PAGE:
WHAT THE BROKER SAYS
Morgan Stanley sees only a modest earnings outlook for Hang Seng Bank, which reported last week that overall net profit fell 2.31 per cent to $6.04 billion in the first half of the year. It expects earnings growth of -2 per cent between 2004 and 2006 and considers the stock expensive at 19 times earnings and 5.3 times book value for the 2005 estimate.
A flatter yield curve and reduced dividend yield spread over money market rates are key catalysts for under-performance.
The broker says first-half earnings were 7 per cent ahead of forecasts but operating performance was weak. Operating profits were down 17 per cent year on year and 12 per cent lower than the broker's expectations. Gains on property revaluations helped to prop up earnings.
Loan growth was 6 per cent against the market average of 9 per cent. Management is focused on profitable growth rather than market share, hence the muted progress. Higher rates ate into wealth management revenues and this will continue to be a challenge in the second half. Bad debts reflected higher non-performing loans and low provision cover. The culprit was commercial loans where provisions annualised at 1.6 per cent of loans, which was clearly unexpected.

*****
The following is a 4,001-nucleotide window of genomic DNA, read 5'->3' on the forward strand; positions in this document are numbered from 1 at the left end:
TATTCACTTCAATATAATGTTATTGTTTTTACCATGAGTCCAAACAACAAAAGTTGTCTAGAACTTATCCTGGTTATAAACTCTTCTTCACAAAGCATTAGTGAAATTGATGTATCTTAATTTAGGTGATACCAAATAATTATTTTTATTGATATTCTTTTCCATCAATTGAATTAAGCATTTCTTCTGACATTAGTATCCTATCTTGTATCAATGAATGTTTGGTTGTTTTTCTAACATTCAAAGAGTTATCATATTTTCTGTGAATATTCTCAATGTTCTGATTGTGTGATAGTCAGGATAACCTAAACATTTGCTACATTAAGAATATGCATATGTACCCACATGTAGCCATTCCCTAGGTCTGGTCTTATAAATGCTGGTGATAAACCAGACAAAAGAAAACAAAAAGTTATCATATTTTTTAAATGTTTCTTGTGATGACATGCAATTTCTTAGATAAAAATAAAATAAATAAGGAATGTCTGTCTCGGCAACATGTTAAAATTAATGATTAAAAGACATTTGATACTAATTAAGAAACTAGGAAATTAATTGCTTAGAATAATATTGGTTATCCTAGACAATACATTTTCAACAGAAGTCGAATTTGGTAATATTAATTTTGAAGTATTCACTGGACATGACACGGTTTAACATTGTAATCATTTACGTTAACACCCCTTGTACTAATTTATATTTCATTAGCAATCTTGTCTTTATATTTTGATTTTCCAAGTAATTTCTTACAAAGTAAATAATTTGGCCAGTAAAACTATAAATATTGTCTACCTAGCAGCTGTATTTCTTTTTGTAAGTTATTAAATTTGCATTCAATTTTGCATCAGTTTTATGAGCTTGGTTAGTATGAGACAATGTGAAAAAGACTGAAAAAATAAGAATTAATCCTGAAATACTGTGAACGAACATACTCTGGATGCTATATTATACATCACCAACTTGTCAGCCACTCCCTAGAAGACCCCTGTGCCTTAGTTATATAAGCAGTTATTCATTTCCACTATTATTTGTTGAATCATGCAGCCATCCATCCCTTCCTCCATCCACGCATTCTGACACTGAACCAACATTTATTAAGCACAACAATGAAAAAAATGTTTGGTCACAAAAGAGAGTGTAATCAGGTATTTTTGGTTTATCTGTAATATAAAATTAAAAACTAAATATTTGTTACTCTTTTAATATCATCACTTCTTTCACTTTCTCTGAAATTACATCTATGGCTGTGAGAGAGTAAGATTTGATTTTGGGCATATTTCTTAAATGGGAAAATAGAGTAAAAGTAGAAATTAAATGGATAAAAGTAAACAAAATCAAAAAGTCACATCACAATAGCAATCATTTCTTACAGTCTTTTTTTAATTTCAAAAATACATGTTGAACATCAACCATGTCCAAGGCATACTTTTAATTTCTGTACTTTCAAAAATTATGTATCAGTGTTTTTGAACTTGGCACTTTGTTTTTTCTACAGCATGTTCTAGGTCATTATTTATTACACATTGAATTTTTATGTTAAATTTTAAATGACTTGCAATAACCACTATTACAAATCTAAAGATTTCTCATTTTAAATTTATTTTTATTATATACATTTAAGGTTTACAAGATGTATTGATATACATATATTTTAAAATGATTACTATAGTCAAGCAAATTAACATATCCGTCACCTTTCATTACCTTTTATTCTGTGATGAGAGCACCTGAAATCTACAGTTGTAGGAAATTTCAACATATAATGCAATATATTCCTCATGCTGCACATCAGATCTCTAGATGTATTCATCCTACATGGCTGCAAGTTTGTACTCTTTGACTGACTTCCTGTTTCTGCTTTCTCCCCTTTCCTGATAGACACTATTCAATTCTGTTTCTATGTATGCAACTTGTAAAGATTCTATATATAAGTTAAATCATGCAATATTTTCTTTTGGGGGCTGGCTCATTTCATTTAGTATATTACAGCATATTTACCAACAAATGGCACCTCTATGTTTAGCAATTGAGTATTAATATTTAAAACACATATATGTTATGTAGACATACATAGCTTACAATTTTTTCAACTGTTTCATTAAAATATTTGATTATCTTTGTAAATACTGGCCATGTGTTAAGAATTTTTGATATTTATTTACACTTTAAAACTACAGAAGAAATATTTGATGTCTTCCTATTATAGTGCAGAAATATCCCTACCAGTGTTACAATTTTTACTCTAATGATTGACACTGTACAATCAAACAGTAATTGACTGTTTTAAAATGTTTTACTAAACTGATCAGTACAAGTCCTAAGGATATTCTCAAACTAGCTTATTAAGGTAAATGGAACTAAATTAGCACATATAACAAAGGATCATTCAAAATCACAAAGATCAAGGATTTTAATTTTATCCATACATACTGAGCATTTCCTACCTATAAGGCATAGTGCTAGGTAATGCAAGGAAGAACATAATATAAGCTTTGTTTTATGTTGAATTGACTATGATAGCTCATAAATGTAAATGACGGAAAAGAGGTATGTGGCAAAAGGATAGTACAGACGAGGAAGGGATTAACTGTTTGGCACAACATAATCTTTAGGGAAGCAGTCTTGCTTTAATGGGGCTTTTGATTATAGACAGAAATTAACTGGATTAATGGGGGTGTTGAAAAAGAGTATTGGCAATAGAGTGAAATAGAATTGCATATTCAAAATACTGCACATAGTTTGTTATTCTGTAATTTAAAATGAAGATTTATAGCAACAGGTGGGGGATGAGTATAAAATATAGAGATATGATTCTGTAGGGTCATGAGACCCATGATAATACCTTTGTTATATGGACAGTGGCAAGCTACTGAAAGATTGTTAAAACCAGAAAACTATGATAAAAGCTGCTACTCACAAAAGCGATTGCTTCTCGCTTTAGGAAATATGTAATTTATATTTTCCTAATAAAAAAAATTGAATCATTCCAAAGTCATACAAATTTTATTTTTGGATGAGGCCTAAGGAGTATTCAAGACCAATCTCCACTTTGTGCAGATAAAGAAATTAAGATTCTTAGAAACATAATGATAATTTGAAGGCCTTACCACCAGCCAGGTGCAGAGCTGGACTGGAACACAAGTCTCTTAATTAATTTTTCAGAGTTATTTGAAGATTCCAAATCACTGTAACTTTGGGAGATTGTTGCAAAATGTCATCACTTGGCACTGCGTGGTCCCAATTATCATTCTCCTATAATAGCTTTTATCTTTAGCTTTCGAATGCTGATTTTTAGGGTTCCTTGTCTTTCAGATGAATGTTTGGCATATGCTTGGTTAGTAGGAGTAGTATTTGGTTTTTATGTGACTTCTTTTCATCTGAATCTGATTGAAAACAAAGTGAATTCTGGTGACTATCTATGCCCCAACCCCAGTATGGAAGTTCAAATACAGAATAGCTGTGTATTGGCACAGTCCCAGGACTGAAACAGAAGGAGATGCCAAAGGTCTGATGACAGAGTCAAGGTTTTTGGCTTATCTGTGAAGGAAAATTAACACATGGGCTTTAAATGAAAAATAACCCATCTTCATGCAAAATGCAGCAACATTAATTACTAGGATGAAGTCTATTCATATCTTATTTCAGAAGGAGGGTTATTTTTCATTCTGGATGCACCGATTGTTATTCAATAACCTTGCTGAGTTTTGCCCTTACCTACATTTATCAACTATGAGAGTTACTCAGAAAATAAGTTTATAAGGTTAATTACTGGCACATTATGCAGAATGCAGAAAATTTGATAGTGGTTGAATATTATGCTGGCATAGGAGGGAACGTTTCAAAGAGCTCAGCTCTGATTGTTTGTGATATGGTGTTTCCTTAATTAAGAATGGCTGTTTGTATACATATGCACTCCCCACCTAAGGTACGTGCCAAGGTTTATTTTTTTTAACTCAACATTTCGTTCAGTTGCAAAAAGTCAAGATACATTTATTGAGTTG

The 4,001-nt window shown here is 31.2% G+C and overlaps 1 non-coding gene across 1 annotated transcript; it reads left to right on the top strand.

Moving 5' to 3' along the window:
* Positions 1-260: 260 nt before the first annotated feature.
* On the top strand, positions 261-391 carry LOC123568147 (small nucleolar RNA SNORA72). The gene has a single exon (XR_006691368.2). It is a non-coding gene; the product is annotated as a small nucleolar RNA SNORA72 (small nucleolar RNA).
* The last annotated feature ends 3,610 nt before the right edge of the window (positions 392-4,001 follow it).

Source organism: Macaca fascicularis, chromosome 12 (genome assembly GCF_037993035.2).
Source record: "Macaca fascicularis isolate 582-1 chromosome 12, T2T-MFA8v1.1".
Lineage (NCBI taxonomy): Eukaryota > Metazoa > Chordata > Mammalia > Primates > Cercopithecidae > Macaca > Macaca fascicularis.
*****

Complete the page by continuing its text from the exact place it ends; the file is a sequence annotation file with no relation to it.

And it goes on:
Morgan Stanley has a target price of $94 on the counter and rates the stock 'underweight', which means its return is expected to be below the return of the MSCI Hong Kong index over the next 12 to 18 months.
The counter closed on Friday at $107.20.